Worship Matters is an excellent book I read a few years ago. Written by a long-established Christian musician, Bob Kauflin, it shows the proper place music has within the much broader subject of worship, and it also contains some very useful, down-to-earth advice.
At our meeting to choose songs last Sunday evening, I borrowed and adapted his ten points about how to plan the music in church. Summarising briefly, they are as follows:
Plan selectively. Not every song is a good one! Some should never be sung, some are best sung in private, some could be sung by the whole church, and there are the some the whole church really ought to learn! At St Michael’s, it’s important we recognise this when we are ploughing through all 2200 in Songs of Fellowship as the quality does vary, sometimes quite alarmingly.
Plan in peace. It is God who’s in charge, and he blesses old as well as new songs. So whatever we choose, He can use (but see above).
Plan prayerfully. We need the help of the Holy Spirit in all our planning, and to be frank, the music is never about us.
Plan with others. Everyone has different gifts, different experience, different ministries and we need the wisdom of the whole group in planning the music. It’s also important to be on the look out for other people with gifts, and encourage them to develop their musical ministry.
Plan thematically. There should be a connection between the music and the word of God. Usually this will involve relating the music to this week’s passage. But sometimes we might want to reinforce last week’s message or bring out something from our personal devotion. We need the discernment of the Holy Spirit in our choice (see above).
Plan in context. As with every ministry, we have to consider the needs of the church, and its members. What songs are appropriate for these people in this particular situation?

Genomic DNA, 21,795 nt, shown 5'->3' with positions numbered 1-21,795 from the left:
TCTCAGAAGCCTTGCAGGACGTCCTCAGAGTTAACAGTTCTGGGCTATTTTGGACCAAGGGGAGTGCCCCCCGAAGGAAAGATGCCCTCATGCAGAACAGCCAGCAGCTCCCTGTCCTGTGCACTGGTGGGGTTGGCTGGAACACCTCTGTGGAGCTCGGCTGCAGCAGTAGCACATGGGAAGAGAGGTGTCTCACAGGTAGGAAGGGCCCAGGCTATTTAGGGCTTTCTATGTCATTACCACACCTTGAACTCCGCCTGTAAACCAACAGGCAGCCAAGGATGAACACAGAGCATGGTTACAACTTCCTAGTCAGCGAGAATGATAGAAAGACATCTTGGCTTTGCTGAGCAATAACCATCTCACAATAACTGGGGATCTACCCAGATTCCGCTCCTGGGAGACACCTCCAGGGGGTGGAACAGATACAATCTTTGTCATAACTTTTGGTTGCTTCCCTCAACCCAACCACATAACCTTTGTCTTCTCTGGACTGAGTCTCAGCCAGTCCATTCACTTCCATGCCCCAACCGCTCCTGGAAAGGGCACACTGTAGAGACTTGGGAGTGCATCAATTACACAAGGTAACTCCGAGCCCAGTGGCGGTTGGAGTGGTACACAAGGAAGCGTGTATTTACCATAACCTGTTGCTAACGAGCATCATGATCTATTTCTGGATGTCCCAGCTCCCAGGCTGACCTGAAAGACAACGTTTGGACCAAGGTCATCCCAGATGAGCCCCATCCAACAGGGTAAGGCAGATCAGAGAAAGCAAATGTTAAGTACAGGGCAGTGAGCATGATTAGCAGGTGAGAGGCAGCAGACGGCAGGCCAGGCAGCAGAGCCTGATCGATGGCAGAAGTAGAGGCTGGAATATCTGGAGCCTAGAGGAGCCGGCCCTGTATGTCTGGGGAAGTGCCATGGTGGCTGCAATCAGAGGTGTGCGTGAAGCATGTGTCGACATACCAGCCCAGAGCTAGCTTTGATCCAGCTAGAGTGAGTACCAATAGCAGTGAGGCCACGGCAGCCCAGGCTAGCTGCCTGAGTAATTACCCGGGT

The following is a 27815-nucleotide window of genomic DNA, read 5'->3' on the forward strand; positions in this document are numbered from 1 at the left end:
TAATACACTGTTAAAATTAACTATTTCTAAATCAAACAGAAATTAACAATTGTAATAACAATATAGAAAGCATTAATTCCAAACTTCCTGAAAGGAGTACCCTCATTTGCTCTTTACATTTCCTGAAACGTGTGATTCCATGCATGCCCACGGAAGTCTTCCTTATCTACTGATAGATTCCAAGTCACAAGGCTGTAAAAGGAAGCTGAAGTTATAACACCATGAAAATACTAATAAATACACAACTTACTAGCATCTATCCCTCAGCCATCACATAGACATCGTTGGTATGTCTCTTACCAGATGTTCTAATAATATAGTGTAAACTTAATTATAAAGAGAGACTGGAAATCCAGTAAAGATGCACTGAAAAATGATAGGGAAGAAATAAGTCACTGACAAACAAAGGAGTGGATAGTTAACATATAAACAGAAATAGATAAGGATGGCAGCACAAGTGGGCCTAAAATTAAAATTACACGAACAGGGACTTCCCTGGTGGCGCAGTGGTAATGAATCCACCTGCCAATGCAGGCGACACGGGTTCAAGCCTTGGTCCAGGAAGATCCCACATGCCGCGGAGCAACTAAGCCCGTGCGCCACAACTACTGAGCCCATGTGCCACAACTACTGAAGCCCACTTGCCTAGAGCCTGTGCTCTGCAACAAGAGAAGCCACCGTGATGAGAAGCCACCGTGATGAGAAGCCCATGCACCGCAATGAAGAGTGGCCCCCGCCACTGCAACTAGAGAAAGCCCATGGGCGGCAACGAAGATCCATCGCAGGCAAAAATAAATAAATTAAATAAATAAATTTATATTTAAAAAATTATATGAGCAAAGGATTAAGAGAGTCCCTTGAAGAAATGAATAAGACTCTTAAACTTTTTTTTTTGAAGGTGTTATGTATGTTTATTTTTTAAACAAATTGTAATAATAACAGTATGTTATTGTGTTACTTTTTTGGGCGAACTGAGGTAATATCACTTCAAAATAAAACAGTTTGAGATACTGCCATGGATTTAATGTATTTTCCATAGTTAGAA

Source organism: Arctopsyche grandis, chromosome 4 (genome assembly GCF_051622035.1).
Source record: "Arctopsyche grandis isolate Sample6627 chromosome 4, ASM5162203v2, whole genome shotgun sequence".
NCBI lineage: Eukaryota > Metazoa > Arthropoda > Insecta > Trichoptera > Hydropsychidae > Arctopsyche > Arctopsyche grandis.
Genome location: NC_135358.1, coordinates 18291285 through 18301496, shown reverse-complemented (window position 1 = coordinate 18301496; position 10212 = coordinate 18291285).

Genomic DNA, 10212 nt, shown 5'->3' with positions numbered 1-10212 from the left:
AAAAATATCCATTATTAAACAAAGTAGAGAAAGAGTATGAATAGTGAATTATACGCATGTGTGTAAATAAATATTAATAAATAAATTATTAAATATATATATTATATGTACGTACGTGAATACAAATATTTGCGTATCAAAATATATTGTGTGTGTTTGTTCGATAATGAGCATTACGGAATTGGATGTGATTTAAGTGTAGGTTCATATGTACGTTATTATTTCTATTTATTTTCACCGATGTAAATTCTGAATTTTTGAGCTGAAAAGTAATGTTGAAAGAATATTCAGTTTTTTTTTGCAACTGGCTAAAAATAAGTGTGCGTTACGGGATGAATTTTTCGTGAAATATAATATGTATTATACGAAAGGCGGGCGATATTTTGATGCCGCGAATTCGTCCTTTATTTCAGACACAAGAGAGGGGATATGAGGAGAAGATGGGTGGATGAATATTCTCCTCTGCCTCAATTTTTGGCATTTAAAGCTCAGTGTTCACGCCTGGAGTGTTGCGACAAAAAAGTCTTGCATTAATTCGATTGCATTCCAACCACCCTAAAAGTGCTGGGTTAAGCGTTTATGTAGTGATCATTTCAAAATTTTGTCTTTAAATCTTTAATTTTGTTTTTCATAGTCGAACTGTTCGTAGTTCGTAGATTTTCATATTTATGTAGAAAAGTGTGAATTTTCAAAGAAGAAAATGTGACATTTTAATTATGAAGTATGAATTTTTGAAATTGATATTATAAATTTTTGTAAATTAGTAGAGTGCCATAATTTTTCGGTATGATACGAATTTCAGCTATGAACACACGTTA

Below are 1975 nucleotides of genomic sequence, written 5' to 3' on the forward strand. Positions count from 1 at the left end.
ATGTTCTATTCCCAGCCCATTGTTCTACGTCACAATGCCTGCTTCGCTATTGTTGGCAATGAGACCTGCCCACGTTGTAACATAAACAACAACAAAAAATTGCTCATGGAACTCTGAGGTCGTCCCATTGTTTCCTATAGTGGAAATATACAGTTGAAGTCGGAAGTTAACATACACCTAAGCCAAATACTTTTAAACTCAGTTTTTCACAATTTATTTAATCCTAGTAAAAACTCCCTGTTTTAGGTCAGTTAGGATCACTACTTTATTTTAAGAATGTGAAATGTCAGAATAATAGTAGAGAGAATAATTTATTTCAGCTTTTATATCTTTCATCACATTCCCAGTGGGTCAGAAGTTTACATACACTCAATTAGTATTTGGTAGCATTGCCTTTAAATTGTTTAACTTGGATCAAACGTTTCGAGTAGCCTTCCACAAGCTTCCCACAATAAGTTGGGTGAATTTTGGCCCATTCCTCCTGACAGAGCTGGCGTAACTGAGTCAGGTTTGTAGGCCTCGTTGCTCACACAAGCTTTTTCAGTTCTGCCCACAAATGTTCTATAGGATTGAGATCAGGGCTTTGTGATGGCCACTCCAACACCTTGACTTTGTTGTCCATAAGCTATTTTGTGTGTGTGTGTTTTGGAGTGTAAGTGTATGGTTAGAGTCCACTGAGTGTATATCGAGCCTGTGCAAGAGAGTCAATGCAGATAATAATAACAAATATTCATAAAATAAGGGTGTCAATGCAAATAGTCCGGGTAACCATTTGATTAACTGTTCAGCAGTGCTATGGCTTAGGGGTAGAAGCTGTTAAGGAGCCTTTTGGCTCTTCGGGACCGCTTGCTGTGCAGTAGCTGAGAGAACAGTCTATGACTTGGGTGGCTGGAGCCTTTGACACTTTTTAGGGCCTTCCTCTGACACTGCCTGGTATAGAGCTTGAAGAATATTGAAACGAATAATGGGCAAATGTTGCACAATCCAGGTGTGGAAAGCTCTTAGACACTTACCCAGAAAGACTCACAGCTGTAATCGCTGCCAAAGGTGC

Plan progressively. The best worship is worship that flows and gives a structure to the service. My preference for four songs at St Michael’s is that they enable us to engage, to praise, to reflect and to witness. As our children’s ministry develops, so we also need to consider how to select songs which they can access and learn.
Plan creatively. But make sure whatever you do is to the praise of God’s glory in Jesus Christ. Novelty is never for novelty’s sake!
Plan realistically. Be aware of the constraints of time. We may not be able to sing as much as we would like within the time the service allows!
Plan for the long haul. Review songs you have chosen and try and see any helpful or unhelpful patterns emerging. That is one important reason why songs are best chosen in a group.
Bob Kauflin finishes his chapter in this book by asking the question – if someone grew up in your church, what would they learn of God from the music they had sung during the first twenty years of their lives? That was a question that certainly challenged us as a group, as we began to realise just how many songs we still remembered from our childhood.
So with all these points in mind, the group began to plan. We would love to have your feedback on the songs we have chosen, and suggestions are always welcome.
By the way, if you have the opportunity, also look at Bob Kauflin’s blog also called Worship Matters – well work a look.